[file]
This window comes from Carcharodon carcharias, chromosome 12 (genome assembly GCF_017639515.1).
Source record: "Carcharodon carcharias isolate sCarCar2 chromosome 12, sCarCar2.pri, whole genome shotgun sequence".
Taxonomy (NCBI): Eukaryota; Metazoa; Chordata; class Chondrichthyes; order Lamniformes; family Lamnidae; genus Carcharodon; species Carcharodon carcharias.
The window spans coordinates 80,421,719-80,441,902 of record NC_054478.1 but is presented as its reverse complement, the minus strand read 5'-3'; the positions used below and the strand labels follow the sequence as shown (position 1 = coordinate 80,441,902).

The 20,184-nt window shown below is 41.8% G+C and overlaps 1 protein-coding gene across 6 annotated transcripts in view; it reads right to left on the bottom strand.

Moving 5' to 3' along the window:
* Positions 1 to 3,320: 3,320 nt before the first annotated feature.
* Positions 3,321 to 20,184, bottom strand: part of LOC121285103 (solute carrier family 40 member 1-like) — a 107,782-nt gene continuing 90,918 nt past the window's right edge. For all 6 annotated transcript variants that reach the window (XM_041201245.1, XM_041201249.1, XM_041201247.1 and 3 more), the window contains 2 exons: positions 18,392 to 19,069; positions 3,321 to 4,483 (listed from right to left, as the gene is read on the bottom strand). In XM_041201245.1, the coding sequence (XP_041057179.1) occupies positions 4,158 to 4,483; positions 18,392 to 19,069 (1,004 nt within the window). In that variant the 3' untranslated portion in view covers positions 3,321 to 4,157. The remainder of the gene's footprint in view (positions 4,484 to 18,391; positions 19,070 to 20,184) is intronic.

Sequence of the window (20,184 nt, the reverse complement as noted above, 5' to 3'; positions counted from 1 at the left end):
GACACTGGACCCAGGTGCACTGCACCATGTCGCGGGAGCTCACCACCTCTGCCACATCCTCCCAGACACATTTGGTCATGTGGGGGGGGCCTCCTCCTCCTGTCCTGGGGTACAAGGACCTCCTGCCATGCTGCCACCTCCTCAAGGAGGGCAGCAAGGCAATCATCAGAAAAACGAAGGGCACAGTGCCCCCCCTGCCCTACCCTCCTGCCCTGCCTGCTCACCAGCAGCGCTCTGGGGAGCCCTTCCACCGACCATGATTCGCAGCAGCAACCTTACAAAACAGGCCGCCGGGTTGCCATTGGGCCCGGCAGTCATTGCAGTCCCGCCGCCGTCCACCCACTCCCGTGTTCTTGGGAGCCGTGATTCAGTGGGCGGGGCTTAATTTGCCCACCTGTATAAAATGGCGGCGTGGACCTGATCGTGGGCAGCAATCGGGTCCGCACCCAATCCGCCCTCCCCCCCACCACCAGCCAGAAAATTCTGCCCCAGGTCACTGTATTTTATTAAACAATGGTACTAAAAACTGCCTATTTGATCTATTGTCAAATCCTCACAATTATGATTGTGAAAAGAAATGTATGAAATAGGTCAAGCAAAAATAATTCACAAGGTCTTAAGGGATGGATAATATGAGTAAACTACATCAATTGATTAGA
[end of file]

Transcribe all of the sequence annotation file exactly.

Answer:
This window comes from Carcharodon carcharias, chromosome 12 (genome assembly GCF_017639515.1).
Source record: "Carcharodon carcharias isolate sCarCar2 chromosome 12, sCarCar2.pri, whole genome shotgun sequence".
Taxonomy (NCBI): Eukaryota; Metazoa; Chordata; class Chondrichthyes; order Lamniformes; family Lamnidae; genus Carcharodon; species Carcharodon carcharias.
The window spans coordinates 80,421,719-80,441,902 of record NC_054478.1 but is presented as its reverse complement, the minus strand read 5'-3'; the positions used below and the strand labels follow the sequence as shown (position 1 = coordinate 80,441,902).

The 20,184-nt window shown below is 41.8% G+C and overlaps 1 protein-coding gene across 6 annotated transcripts in view; it reads right to left on the bottom strand.

Moving 5' to 3' along the window:
* Positions 1 to 3,320: 3,320 nt before the first annotated feature.
* Positions 3,321 to 20,184, bottom strand: part of LOC121285103 (solute carrier family 40 member 1-like) — a 107,782-nt gene continuing 90,918 nt past the window's right edge. For all 6 annotated transcript variants that reach the window (XM_041201245.1, XM_041201249.1, XM_041201247.1 and 3 more), the window contains 2 exons: positions 18,392 to 19,069; positions 3,321 to 4,483 (listed from right to left, as the gene is read on the bottom strand). In XM_041201245.1, the coding sequence (XP_041057179.1) occupies positions 4,158 to 4,483; positions 18,392 to 19,069 (1,004 nt within the window). In that variant the 3' untranslated portion in view covers positions 3,321 to 4,157. The remainder of the gene's footprint in view (positions 4,484 to 18,391; positions 19,070 to 20,184) is intronic.

Sequence of the window (20,184 nt, the reverse complement as noted above, 5' to 3'; positions counted from 1 at the left end):
GACACTGGACCCAGGTGCACTGCACCATGTCGCGGGAGCTCACCACCTCTGCCACATCCTCCCAGACACATTTGGTCATGTGGGGGGGGCCTCCTCCTCCTGTCCTGGGGTACAAGGACCTCCTGCCATGCTGCCACCTCCTCAAGGAGGGCAGCAAGGCAATCATCAGAAAAACGAAGGGCACAGTGCCCCCCCTGCCCTACCCTCCTGCCCTGCCTGCTCACCAGCAGCGCTCTGGGGAGCCCTTCCACCGACCATGATTCGCAGCAGCAACCTTACAAAACAGGCCGCCGGGTTGCCATTGGGCCCGGCAGTCATTGCAGTCCCGCCGCCGTCCACCCACTCCCGTGTTCTTGGGAGCCGTGATTCAGTGGGCGGGGCTTAATTTGCCCACCTGTATAAAATGGCGGCGTGGACCTGATCGTGGGCAGCAATCGGGTCCGCACCCAATCCGCCCTCCCCCCCACCACCAGCCAGAAAATTCTGCCCCAGGTCACTGTATTTTATTAAACAATGGTACTAAAAACTGCCTATTTGATCTATTGTCAAATCCTCACAATTATGATTGTGAAAAGAAATGTATGAAATAGGTCAAGCAAAAATAATTCACAAGGTCTTAAGGGATGGATAATATGAGTAAACTACATCAATTGATTAGA